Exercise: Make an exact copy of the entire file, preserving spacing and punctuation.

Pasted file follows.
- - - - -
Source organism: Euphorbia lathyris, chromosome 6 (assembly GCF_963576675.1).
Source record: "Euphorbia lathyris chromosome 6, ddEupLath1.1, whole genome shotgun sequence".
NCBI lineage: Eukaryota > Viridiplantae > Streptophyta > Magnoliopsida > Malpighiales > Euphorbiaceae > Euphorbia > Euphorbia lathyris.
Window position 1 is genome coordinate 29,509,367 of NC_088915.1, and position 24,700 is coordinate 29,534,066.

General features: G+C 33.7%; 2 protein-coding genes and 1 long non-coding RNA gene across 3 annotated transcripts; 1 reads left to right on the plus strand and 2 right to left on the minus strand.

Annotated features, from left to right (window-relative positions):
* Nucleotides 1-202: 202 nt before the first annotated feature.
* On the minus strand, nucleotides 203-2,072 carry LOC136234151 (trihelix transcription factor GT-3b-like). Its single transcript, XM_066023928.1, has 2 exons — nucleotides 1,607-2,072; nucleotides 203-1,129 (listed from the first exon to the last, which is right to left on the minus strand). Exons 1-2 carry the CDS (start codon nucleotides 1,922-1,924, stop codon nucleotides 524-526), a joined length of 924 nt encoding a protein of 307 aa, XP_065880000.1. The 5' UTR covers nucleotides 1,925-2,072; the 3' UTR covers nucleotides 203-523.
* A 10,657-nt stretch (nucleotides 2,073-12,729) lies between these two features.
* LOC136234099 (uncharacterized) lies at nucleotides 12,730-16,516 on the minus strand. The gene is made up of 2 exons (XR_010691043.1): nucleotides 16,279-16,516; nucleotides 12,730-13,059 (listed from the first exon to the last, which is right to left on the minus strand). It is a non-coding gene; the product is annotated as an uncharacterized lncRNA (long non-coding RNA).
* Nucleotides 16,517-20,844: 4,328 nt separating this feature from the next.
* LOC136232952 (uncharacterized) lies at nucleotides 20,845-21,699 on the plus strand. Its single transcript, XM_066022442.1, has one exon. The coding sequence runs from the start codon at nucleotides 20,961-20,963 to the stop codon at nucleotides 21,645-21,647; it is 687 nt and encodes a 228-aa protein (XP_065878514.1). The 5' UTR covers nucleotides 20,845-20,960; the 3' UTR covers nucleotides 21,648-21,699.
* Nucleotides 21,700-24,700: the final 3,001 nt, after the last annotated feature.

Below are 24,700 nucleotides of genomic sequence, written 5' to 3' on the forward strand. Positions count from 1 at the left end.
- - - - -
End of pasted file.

Source organism: Euphorbia lathyris, chromosome 6 (assembly GCF_963576675.1).
Source record: "Euphorbia lathyris chromosome 6, ddEupLath1.1, whole genome shotgun sequence".
NCBI lineage: Eukaryota > Viridiplantae > Streptophyta > Magnoliopsida > Malpighiales > Euphorbiaceae > Euphorbia > Euphorbia lathyris.
Window position 1 is genome coordinate 29,509,367 of NC_088915.1, and position 24,700 is coordinate 29,534,066.

General features: G+C 33.7%; 2 protein-coding genes and 1 long non-coding RNA gene across 3 annotated transcripts; 1 reads left to right on the plus strand and 2 right to left on the minus strand.

Annotated features, from left to right (window-relative positions):
* Nucleotides 1-202: 202 nt before the first annotated feature.
* On the minus strand, nucleotides 203-2,072 carry LOC136234151 (trihelix transcription factor GT-3b-like). Its single transcript, XM_066023928.1, has 2 exons — nucleotides 1,607-2,072; nucleotides 203-1,129 (listed from the first exon to the last, which is right to left on the minus strand). Exons 1-2 carry the CDS (start codon nucleotides 1,922-1,924, stop codon nucleotides 524-526), a joined length of 924 nt encoding a protein of 307 aa, XP_065880000.1. The 5' UTR covers nucleotides 1,925-2,072; the 3' UTR covers nucleotides 203-523.
* A 10,657-nt stretch (nucleotides 2,073-12,729) lies between these two features.
* LOC136234099 (uncharacterized) lies at nucleotides 12,730-16,516 on the minus strand. The gene is made up of 2 exons (XR_010691043.1): nucleotides 16,279-16,516; nucleotides 12,730-13,059 (listed from the first exon to the last, which is right to left on the minus strand). It is a non-coding gene; the product is annotated as an uncharacterized lncRNA (long non-coding RNA).
* Nucleotides 16,517-20,844: 4,328 nt separating this feature from the next.
* LOC136232952 (uncharacterized) lies at nucleotides 20,845-21,699 on the plus strand. Its single transcript, XM_066022442.1, has one exon. The coding sequence runs from the start codon at nucleotides 20,961-20,963 to the stop codon at nucleotides 21,645-21,647; it is 687 nt and encodes a 228-aa protein (XP_065878514.1). The 5' UTR covers nucleotides 20,845-20,960; the 3' UTR covers nucleotides 21,648-21,699.
* Nucleotides 21,700-24,700: the final 3,001 nt, after the last annotated feature.

Below are 24,700 nucleotides of genomic sequence, written 5' to 3' on the forward strand. Positions count from 1 at the left end.